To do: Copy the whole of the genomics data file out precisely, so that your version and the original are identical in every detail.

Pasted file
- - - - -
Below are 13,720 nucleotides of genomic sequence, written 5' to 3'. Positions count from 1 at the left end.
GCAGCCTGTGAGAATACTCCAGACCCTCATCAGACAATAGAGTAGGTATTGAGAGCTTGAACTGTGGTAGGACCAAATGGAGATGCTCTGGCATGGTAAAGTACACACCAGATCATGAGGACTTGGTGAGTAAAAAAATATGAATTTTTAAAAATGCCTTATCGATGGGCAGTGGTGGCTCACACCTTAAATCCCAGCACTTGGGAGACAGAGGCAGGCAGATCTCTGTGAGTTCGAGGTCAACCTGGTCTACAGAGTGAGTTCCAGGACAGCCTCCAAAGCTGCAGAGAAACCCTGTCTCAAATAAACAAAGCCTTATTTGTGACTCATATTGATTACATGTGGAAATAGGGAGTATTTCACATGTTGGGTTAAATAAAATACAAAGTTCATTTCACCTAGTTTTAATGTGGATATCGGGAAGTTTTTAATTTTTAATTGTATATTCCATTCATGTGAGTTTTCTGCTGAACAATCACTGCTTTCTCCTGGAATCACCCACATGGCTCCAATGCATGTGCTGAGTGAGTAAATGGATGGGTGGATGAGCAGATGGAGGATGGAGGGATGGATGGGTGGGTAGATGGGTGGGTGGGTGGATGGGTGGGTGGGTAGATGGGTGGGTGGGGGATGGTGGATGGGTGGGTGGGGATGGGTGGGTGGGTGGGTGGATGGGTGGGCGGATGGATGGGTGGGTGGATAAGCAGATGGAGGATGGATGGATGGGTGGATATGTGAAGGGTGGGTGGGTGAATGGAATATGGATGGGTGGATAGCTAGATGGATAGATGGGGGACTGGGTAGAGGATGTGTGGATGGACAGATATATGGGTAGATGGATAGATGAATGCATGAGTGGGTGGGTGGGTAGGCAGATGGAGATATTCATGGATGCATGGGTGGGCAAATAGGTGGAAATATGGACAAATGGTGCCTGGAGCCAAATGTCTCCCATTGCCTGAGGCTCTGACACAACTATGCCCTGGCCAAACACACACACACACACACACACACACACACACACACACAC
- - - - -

Below are 13,720 nucleotides of genomic sequence, written 5' to 3'. Positions count from 1 at the left end.
GCAGCCTGTGAGAATACTCCAGACCCTCATCAGACAATAGAGTAGGTATTGAGAGCTTGAACTGTGGTAGGACCAAATGGAGATGCTCTGGCATGGTAAAGTACACACCAGATCATGAGGACTTGGTGAGTAAAAAAATATGAATTTTTAAAAATGCCTTATCGATGGGCAGTGGTGGCTCACACCTTAAATCCCAGCACTTGGGAGACAGAGGCAGGCAGATCTCTGTGAGTTCGAGGTCAACCTGGTCTACAGAGTGAGTTCCAGGACAGCCTCCAAAGCTGCAGAGAAACCCTGTCTCAAATAAACAAAGCCTTATTTGTGACTCATATTGATTACATGTGGAAATAGGGAGTATTTCACATGTTGGGTTAAATAAAATACAAAGTTCATTTCACCTAGTTTTAATGTGGATATCGGGAAGTTTTTAATTTTTAATTGTATATTCCATTCATGTGAGTTTTCTGCTGAACAATCACTGCTTTCTCCTGGAATCACCCACATGGCTCCAATGCATGTGCTGAGTGAGTAAATGGATGGGTGGATGAGCAGATGGAGGATGGAGGGATGGATGGGTGGGTAGATGGGTGGGTGGGTGGATGGGTGGGTGGGTAGATGGGTGGGTGGGGGATGGTGGATGGGTGGGTGGGGATGGGTGGGTGGGTGGGTGGATGGGTGGGCGGATGGATGGGTGGGTGGATAAGCAGATGGAGGATGGATGGATGGGTGGATATGTGAAGGGTGGGTGGGTGAATGGAATATGGATGGGTGGATAGCTAGATGGATAGATGGGGGACTGGGTAGAGGATGTGTGGATGGACAGATATATGGGTAGATGGATAGATGAATGCATGAGTGGGTGGGTGGGTAGGCAGATGGAGATATTCATGGATGCATGGGTGGGCAAATAGGTGGAAATATGGACAAATGGTGCCTGGAGCCAAATGTCTCCCATTGCCTGAGGCTCTGACACAACTATGCCCTGGCCAAACACACACACACACACACACACACACACACACACACACAC